New York officials are warning that hundreds of Empire state residents may already be infected with the devastating polio virus after it was detected in wastewater of a second county in the state.
State surveillance detected presence of the polio virus in at least two different areas of Orange County, New York – around an hours drive from New York City – in June and July. It comes within weeks of officials announcing a confirmed polio case in Rockland County – just northwest of the Big Apple’s Bronx borough. The virus was also detected in Rockland wastewater last month.
The likelihood of these spreading is low but not impossible. Because of advanced water treatment in America, it is rare a person ends up drinking truly contaminated tap water. It is possible that fecal matter could end up on a surface a person interacts with, though, and ends up transmitting the virus.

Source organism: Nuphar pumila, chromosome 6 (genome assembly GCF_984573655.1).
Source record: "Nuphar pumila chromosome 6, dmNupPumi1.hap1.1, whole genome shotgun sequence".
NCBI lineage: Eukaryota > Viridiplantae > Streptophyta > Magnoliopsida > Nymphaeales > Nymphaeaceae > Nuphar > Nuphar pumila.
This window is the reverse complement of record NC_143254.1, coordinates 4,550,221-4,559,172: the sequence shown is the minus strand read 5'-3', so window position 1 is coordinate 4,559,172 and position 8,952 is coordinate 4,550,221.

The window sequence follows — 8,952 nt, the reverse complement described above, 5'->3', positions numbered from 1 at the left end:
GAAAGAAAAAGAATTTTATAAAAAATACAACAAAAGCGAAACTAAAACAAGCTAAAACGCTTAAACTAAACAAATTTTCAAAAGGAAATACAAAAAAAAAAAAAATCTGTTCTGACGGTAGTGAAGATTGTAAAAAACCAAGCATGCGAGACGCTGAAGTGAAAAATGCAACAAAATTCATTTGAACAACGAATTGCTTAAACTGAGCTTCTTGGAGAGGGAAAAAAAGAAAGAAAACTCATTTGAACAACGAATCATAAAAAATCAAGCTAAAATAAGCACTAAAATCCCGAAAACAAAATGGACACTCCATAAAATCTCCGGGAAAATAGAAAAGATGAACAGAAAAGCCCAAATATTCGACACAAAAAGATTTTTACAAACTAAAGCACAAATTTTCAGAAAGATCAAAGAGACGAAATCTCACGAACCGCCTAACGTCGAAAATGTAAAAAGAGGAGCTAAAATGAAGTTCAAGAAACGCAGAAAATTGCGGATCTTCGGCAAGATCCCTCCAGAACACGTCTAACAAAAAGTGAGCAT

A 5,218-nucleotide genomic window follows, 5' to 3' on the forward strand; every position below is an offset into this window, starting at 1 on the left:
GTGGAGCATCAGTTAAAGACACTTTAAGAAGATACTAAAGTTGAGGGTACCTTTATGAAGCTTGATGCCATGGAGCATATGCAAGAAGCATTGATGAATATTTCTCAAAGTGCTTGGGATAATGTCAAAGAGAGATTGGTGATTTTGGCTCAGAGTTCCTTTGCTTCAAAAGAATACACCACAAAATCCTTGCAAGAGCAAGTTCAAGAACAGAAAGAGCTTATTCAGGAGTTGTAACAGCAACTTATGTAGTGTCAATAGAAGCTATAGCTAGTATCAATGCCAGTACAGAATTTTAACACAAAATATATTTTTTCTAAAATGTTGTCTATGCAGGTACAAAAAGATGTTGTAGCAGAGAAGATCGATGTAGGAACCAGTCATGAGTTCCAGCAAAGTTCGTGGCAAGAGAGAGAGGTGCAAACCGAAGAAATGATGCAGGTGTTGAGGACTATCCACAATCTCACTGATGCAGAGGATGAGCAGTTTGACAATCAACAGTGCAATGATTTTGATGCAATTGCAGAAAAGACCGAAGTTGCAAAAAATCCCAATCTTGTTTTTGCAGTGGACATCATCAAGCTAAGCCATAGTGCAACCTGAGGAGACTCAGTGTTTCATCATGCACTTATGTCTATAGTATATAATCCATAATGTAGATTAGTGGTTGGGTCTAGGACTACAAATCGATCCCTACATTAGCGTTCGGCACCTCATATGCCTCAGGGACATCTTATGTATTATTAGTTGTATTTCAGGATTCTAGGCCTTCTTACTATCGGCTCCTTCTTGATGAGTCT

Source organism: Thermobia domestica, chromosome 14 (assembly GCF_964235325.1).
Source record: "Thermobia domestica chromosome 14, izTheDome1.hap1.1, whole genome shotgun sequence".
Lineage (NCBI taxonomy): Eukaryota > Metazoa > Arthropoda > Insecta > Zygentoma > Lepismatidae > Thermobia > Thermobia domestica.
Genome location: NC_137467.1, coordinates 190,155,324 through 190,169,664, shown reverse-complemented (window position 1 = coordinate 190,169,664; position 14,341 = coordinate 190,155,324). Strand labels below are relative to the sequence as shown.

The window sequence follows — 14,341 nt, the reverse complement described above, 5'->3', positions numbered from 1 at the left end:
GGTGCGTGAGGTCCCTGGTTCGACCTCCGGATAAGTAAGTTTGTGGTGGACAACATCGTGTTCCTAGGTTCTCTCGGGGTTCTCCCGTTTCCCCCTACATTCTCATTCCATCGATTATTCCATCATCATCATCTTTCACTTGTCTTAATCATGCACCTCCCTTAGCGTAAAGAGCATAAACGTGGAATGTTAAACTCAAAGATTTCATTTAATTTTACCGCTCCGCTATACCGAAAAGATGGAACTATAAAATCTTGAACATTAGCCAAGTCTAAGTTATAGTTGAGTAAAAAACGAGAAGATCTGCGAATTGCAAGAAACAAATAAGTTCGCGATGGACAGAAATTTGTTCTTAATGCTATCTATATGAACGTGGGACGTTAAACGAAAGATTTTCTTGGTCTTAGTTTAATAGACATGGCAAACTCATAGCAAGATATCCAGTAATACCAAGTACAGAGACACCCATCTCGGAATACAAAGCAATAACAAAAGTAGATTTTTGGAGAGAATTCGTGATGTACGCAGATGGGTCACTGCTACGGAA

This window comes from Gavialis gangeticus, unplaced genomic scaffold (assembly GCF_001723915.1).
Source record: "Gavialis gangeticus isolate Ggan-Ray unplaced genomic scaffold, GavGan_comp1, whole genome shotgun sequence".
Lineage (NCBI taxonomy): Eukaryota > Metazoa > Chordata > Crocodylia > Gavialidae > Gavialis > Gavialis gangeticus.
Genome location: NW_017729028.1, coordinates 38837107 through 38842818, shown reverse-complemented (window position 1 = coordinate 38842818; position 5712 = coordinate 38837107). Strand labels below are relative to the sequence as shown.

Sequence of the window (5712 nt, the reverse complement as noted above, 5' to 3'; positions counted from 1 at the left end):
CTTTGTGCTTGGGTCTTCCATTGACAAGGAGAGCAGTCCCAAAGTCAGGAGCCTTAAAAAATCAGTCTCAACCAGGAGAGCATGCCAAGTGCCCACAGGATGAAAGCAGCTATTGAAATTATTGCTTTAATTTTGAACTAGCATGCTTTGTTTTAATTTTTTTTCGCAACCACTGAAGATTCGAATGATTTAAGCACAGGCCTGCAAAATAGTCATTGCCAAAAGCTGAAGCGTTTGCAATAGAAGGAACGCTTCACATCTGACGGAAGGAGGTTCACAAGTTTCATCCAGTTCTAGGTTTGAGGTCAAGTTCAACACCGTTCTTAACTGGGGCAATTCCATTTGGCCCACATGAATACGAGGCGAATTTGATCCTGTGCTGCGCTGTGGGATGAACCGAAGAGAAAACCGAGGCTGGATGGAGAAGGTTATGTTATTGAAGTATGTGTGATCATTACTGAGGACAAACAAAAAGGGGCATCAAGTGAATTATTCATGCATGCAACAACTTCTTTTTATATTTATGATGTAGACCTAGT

Because polio is either mild or asymptomatic in a majority of cases, it is likely that the detection of one symptomatic case means there could be hundreds of others that will never be detected. Finding the virus in wastewater samples in multiple counties confirms fears that the virus has been spreading in the state for sometime before the Rockland case was detected.
A vaccinated person has little to worry about, and the U.S. has vaccine coverage of over 90 percent. Many had to receive the jabs to go to primary school. Inoculation lasts for life and there is no booster required for a person to stay safe from the virus.
Officials are urging the population to get vaccinated to prevent a resurgence of the devastating virus. Orange and Rockland are both among the counties with the lowest vaccine coverage against the virus – at 59 and 60 percent respectively. A person who is already vaccinated is not believed to be at any risk.